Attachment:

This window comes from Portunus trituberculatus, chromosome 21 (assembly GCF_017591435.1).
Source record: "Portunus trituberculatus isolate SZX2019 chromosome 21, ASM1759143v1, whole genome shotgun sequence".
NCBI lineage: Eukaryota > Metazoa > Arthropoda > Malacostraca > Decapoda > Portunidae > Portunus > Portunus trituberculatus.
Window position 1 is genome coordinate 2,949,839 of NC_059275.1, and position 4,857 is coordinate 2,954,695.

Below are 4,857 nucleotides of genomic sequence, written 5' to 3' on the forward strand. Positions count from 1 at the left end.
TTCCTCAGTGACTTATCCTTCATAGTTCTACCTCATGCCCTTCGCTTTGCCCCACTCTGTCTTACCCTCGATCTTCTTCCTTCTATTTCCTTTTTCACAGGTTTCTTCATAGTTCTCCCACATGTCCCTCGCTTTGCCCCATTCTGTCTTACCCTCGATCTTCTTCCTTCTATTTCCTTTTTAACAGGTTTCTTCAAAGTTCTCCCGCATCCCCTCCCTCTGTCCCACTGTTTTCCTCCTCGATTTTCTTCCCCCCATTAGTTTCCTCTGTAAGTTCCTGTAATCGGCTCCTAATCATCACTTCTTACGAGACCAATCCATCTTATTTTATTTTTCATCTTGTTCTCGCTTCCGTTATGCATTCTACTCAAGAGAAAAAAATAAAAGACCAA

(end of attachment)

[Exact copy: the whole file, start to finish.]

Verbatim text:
This window comes from Portunus trituberculatus, chromosome 21 (assembly GCF_017591435.1).
Source record: "Portunus trituberculatus isolate SZX2019 chromosome 21, ASM1759143v1, whole genome shotgun sequence".
NCBI lineage: Eukaryota > Metazoa > Arthropoda > Malacostraca > Decapoda > Portunidae > Portunus > Portunus trituberculatus.
Window position 1 is genome coordinate 2,949,839 of NC_059275.1, and position 4,857 is coordinate 2,954,695.

Below are 4,857 nucleotides of genomic sequence, written 5' to 3' on the forward strand. Positions count from 1 at the left end.
TTCCTCAGTGACTTATCCTTCATAGTTCTACCTCATGCCCTTCGCTTTGCCCCACTCTGTCTTACCCTCGATCTTCTTCCTTCTATTTCCTTTTTCACAGGTTTCTTCATAGTTCTCCCACATGTCCCTCGCTTTGCCCCATTCTGTCTTACCCTCGATCTTCTTCCTTCTATTTCCTTTTTAACAGGTTTCTTCAAAGTTCTCCCGCATCCCCTCCCTCTGTCCCACTGTTTTCCTCCTCGATTTTCTTCCCCCCATTAGTTTCCTCTGTAAGTTCCTGTAATCGGCTCCTAATCATCACTTCTTACGAGACCAATCCATCTTATTTTATTTTTCATCTTGTTCTCGCTTCCGTTATGCATTCTACTCAAGAGAAAAAAATAAAAGACCAA